|The Independent Traveler's Newsletter PAGE THREE|
by Anita Rieu-Sicart, Editor
Var Village Voice
Way up in the hinterland of the Var stands the village of Aups, on the edge of, in winter, a rather bare plateau that leads on up to the French equivalent of the Grand Canyon ~ the Gorges du Verdon. The plateau in winter is raked by the wind and occasionally traces of snow thread through the thinly forested scrubland, but here, as old treasure maps might put it, lies 'Black Gold', for it is under these same holm oak trees that the local farmers ~ with their dogs ~ hunt for truffles.
Land here is very jealously guarded with warning notices on boundaries indicating that poachers will be shot on sight, and they are not joking ~ a few cases of such shootings, involving deaths, have wound up in the local courthouse, for the Var truffle is the source of a lot of local farmers year 'round income.
The truffle season starts at the end of November, and then Aups becomes the scene of some rather secretive activity on every Thursday morning, for Aups is the truffle market for the Var. Whereas normal Provençal markets are jolly places to visit with lots of bustle and activity, the truffle market is a far more silent, discreet affair.
The market starts pretty early, as soon as it is light, with customers arriving in the central Place to talk to local farmers all togged up in flat caps and khaki hunting fatigues, often accompanied by their truffle-hunting dogs, usually standing by a battered old farm car, and more than likely all business will have been completed by 10 AM. Buyers might be local restaurateurs, agents for the Paris market, or just individual devoted '‘foodies' hoping to buy one or two, possibly more, of these incredibly odiferous fungi. Truffles are found buried at the bottom of holm oak trees, and they have been skillfully disinterred or sniffed out by the farmer's very specially-trained dogs.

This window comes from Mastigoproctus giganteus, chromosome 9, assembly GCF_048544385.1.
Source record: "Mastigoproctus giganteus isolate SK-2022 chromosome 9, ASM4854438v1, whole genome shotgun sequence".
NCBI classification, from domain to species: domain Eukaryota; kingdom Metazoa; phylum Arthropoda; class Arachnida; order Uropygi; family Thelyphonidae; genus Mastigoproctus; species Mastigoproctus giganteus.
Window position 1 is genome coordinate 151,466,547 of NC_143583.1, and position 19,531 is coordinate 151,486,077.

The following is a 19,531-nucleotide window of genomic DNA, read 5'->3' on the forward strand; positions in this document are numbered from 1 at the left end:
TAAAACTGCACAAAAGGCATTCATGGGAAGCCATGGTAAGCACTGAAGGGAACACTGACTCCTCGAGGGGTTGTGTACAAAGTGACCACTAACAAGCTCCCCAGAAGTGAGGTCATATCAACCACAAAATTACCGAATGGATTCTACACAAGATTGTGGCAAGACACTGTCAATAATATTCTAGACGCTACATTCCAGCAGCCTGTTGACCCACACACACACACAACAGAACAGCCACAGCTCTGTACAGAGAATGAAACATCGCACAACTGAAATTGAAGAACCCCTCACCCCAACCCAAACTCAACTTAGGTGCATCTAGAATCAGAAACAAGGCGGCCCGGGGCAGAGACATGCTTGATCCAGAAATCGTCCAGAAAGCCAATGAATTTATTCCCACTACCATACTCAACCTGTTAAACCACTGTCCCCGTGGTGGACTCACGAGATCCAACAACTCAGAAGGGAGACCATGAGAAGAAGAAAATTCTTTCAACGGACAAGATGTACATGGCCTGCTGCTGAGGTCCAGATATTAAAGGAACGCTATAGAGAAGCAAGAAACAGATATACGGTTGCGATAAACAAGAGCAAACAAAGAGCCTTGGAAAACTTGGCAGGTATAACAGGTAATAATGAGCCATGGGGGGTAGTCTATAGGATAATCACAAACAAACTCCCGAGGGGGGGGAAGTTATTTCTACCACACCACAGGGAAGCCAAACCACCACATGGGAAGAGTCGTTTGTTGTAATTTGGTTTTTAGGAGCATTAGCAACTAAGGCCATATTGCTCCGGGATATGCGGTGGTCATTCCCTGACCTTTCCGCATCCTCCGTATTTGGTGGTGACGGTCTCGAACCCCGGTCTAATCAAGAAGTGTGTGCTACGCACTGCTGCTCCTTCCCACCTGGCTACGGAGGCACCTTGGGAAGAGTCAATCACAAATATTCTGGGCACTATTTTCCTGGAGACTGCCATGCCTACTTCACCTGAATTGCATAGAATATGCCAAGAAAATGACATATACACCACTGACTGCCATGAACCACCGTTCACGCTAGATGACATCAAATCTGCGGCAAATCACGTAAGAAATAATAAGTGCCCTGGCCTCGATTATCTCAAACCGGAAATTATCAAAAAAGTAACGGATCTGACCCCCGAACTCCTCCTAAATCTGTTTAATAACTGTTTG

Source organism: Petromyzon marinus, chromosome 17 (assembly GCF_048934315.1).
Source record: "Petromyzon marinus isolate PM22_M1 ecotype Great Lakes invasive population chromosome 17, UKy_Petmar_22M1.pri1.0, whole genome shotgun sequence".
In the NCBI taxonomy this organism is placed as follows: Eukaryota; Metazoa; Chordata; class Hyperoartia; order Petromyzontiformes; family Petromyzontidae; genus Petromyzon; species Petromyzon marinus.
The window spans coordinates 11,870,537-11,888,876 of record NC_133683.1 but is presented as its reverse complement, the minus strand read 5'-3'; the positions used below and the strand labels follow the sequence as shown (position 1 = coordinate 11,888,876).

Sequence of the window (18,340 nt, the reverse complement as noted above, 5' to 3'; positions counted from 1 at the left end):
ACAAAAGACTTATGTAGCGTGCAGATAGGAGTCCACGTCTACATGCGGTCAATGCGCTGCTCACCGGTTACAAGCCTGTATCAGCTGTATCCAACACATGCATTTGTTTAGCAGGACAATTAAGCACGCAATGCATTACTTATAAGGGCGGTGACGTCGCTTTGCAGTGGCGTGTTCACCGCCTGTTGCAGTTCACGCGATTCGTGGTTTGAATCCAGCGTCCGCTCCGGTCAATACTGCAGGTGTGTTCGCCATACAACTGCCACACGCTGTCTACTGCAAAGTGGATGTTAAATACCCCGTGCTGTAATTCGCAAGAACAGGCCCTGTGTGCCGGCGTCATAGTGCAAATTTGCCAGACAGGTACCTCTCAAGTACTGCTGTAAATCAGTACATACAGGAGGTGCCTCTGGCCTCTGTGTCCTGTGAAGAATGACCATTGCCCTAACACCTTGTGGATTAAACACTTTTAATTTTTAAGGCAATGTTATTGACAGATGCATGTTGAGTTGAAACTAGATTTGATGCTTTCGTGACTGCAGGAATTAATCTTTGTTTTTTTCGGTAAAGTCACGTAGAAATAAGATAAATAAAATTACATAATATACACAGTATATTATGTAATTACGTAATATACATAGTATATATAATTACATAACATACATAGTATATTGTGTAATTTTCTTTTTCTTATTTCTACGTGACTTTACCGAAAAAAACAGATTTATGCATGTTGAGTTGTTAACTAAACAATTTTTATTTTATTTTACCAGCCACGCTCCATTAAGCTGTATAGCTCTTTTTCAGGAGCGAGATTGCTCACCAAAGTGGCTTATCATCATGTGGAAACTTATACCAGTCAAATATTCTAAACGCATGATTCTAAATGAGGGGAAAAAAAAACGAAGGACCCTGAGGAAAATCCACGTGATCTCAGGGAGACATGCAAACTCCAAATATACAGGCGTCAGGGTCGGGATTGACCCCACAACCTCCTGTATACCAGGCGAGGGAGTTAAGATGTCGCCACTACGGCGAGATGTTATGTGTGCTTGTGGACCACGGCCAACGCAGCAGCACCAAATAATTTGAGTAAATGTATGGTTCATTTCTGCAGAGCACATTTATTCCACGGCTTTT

The buyers look, ask, trade; the farmers bring out small lumps of what look like clods of earth from a back pocket, wrapped in a grubby handkerchief; small pocket scales are produced, and an incredibly large wad of euros will change hands ~ no credit cards or rubbish like cheques are ever proffered. It goes without saying that the local Tax Inspectors know and cast a blind eye on the whole proceeding.
The merest scrapings from a really good, mature truffle can transform any dish into culinary heaven! Its perfume is nearly impossible to describe with elements of musk so rich and intoxicating it verges on the erotic.
Come mid-January Aups will celebrate with its annual Truffle Fair which can be, in spite of the cold winds, great fun. The idea is to go well wrapped up to enjoy the spectacle of truffle hunting dog or even, on occasion, truffle hunting pig, demonstrations. One year we waited, stamping our feet in the cold, for the appearance of the legendary pig, only to be informed that her appearance had been canceled; sadly, her owner had died.
All sorts of dogs are used for truffle hunting ~ large and small ~ they just need to have really good olfactory senses and training. One year a poor little long-haired dachshund, shivering with cold, got half way around the Competition truffle finding course, only to run back to her owner obviously complaining of the wet and cold. But she still got her salami reward. Truffle lore abounds; there are those who forswear dogs but use only a pointed stick and keen eyesight, looking for the special tiny black fly that buzzes 'round the bottom of some oaks indicating the presence of truffles.